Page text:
Walker said they jumped out bed, started to get dressed and he grabbed his gun. At the same time, detectives took a battering ram against the door.
"When we come out, get out of the bed, walking towards the door, the door like comes off the hinges so I just let off one shot," Walker said. "Still can't see who it is or anything."
But Mattingly said he saw them, saying "I'm facing on, about 20 feet away, right down the hallway there's a bedroom door on the right and there's a male and a female. The male is closest to the door, so to my right, and I turned the doorway he's in a stretched out position with his hands, with a gun, and as soon as I clear he fires — boom."
Walker told police shots started flying so he fell to the ground and dropped his gun. Mattingly had been shot.
"As soon as the shot hit I could feel the hit in my leg and so I just returned fire. I got four rounds off and it was like simultaneous — like boom, boom, boom, boom," Mattingly said.
Mattingly said he fired two more rounds, then told other officers he'd been shot. It was called over the radio at 12:43 a.m. according to a CAD report provided by the mayor.
Detective Myles Cosgrove fired shots from inside the apartment, while Brett Hankison "blindly fired" 10 rounds from outside, through the patio door, according to his termination letter.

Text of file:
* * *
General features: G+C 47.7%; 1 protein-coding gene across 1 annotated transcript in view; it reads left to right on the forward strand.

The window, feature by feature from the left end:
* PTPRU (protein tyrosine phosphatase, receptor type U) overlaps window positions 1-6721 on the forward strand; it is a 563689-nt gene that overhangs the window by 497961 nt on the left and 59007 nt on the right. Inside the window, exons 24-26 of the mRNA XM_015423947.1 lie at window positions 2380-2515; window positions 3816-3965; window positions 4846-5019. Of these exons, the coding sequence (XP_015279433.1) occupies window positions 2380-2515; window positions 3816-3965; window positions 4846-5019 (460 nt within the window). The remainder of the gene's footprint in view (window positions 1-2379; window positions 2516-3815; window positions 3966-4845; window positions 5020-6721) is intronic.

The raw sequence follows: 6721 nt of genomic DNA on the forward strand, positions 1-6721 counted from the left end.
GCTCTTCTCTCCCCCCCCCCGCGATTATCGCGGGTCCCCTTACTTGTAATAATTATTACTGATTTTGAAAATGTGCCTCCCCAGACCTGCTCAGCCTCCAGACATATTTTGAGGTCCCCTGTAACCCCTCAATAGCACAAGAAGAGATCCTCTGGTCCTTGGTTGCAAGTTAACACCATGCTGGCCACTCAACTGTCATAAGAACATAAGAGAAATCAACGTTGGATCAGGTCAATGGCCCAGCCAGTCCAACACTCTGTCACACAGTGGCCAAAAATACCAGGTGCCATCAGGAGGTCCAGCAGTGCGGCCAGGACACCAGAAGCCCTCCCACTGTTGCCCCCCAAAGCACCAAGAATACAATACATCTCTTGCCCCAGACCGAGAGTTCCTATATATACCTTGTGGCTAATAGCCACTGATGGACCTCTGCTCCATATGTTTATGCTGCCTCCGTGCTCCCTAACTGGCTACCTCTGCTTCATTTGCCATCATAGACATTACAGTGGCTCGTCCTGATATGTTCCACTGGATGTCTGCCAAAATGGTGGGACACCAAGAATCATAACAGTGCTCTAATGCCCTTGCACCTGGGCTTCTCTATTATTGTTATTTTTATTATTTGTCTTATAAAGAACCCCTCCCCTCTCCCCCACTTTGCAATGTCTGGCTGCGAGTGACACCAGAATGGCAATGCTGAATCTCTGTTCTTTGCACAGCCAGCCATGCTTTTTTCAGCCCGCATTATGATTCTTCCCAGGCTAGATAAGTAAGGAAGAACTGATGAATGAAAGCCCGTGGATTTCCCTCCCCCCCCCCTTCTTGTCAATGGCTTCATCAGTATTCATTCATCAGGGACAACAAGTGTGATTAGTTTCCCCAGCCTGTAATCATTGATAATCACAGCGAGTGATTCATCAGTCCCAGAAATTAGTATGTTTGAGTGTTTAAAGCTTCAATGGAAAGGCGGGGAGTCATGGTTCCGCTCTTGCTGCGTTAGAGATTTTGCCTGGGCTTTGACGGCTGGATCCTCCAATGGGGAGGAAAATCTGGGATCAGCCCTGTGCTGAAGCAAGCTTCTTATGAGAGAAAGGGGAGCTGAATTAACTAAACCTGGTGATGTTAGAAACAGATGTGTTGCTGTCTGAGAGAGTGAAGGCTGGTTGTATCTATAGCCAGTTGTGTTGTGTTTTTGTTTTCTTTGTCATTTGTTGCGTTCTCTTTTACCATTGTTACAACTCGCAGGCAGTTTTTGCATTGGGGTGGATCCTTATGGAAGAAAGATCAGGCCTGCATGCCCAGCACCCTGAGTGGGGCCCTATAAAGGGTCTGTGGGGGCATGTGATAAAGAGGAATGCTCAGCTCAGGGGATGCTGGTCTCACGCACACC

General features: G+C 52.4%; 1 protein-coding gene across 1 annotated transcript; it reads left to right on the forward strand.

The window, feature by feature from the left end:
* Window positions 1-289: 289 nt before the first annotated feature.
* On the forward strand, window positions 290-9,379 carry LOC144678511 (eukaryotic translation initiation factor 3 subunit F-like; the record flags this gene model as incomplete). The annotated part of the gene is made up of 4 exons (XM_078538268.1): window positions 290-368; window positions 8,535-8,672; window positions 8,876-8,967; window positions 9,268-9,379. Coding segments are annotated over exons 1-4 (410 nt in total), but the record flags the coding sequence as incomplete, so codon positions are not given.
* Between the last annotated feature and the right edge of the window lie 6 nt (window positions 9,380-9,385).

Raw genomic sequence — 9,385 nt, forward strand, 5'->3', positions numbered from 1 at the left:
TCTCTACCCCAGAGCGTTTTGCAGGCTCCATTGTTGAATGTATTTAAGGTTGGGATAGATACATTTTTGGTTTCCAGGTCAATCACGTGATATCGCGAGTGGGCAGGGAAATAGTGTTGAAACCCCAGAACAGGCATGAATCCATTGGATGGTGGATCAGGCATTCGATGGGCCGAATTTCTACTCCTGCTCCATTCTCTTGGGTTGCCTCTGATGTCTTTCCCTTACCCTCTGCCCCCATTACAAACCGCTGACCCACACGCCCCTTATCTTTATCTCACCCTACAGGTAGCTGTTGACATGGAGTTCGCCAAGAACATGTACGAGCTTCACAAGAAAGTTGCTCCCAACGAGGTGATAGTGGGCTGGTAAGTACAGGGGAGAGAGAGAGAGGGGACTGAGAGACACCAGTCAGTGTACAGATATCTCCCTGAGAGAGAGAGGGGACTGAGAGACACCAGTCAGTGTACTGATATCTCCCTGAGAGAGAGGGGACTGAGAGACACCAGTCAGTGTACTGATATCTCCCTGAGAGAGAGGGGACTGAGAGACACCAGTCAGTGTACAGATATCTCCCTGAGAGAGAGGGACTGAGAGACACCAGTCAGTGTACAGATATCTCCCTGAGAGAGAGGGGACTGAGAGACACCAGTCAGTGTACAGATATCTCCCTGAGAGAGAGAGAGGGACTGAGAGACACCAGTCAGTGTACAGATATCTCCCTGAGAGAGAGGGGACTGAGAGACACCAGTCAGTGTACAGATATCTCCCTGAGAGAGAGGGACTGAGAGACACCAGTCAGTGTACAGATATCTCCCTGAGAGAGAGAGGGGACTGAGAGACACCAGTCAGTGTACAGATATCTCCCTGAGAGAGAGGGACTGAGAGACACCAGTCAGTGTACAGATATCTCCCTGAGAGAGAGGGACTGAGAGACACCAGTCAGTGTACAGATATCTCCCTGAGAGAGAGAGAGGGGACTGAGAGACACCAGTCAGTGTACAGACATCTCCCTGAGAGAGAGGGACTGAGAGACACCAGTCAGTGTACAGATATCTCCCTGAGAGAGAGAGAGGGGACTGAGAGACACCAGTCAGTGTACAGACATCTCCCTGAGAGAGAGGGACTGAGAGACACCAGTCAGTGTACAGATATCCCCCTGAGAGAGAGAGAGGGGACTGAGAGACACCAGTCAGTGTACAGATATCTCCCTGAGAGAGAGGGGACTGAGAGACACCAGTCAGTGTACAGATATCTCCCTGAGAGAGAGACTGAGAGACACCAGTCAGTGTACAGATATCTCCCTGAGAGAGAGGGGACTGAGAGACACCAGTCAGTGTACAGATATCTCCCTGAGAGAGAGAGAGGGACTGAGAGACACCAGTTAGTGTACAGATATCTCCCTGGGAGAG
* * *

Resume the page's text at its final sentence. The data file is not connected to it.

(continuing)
"When all the shots stop, I'm like panicking she's right there on the ground, like, bleeding,” Walker said.
On the afternoon of March 13, LMPD briefed the media about the overnight, officer-involved shooting.
"The victim who died…is um…we're still working through what her involvement was in the narcotics investigation," Lt. Ted Eidem said when asked about the victim. "Her identity will be released by the coroner's office at a later date."
As police briefed the media, the LMPD Public Integrity Unit searched through Taylor's apartment. Investigators got a warrant right after the shooting and spent much of the day looking for evidence including blood, hair, fingerprints clothing, weapons and electronics.
Sunday, March 15
On Sunday, March 15, two days after she was gunned down by police, the Jefferson County Coroner identified her as 26-year-old Breonna Taylor.
Crime scene photos from Breonna Taylor's apartment
'Help. Oh, my God. Help!': Kenneth Walker calls 911
Records show three neighbors called 911 at 12:42 a.m. reporting shots near their apartment. Five minutes later, after calling his mom, Walker dialed 911.
Operator: "911 - Operator Harris, where is your emergency?"
Walker: "I don’t know what’s happening. Somebody kicked in the door and shot my girlfriend."